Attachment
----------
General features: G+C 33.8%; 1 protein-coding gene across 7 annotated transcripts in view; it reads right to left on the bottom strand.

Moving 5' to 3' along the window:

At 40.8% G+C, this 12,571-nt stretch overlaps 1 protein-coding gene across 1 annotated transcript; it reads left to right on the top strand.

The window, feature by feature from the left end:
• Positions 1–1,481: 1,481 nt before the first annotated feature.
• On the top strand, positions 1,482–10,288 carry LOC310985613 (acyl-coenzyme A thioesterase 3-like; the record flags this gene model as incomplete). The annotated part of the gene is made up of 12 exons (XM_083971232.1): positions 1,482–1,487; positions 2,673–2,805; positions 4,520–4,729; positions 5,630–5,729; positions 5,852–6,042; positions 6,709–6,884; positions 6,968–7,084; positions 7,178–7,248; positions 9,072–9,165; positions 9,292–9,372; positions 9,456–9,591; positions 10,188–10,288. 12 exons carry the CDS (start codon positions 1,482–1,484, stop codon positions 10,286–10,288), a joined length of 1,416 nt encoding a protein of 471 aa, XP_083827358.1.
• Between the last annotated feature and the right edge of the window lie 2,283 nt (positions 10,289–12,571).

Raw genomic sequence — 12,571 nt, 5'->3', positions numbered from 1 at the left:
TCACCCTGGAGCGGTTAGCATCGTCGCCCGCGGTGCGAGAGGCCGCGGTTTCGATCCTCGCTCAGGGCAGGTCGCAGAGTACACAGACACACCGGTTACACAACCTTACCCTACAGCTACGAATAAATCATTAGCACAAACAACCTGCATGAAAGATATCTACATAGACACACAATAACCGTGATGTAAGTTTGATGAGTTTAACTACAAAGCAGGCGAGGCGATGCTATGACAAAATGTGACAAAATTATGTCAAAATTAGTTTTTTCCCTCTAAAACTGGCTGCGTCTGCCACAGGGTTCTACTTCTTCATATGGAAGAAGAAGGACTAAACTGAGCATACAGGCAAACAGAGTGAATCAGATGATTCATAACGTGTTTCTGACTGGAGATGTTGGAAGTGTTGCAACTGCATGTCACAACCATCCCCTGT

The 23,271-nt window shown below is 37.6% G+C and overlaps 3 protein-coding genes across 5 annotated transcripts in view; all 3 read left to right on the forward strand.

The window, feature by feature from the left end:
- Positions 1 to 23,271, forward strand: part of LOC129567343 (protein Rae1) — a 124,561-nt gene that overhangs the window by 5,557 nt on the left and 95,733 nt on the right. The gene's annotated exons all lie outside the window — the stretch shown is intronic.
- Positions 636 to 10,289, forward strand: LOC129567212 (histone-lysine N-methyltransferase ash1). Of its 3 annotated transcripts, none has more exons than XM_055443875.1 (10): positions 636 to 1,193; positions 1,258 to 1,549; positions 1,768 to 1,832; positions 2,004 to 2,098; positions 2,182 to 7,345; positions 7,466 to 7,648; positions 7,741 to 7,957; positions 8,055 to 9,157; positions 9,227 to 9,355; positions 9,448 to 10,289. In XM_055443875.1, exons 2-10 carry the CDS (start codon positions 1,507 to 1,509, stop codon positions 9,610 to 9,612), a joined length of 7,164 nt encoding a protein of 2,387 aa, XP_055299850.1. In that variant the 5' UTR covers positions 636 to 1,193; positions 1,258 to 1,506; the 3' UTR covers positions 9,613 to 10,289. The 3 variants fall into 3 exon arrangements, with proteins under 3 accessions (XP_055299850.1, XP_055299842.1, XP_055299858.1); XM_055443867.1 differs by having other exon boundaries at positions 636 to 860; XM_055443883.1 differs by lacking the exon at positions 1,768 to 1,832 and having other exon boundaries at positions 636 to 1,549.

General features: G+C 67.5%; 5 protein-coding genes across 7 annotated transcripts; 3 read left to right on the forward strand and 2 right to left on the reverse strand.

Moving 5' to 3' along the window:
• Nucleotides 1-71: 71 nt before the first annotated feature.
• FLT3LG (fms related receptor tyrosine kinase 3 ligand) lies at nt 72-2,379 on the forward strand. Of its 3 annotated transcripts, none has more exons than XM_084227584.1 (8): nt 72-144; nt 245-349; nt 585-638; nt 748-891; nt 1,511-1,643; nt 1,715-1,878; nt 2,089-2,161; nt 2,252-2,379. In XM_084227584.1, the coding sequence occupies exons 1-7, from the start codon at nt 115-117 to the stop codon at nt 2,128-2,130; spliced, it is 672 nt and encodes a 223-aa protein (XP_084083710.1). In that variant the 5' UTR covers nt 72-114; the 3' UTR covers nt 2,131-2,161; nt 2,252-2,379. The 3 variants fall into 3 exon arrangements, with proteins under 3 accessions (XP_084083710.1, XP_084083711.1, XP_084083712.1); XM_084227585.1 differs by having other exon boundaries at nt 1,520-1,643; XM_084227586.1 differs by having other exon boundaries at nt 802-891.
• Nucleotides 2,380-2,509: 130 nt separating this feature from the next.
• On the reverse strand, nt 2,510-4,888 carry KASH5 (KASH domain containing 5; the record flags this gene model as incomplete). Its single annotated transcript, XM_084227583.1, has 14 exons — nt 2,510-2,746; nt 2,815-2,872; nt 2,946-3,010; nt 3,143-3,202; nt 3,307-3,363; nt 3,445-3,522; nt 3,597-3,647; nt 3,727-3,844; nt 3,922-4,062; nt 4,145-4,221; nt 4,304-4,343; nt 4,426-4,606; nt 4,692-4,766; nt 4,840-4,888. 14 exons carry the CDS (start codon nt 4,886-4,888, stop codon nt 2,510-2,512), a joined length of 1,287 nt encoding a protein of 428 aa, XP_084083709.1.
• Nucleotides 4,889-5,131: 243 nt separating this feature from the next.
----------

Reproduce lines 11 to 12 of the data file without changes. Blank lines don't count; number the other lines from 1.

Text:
The window, feature by feature from the left end:
- Positions 1 to 23,271, forward strand: part of LOC129567343 (protein Rae1) — a 124,561-nt gene that overhangs the window by 5,557 nt on the left and 95,733 nt on the right. The gene's annotated exons all lie outside the window — the stretch shown is intronic.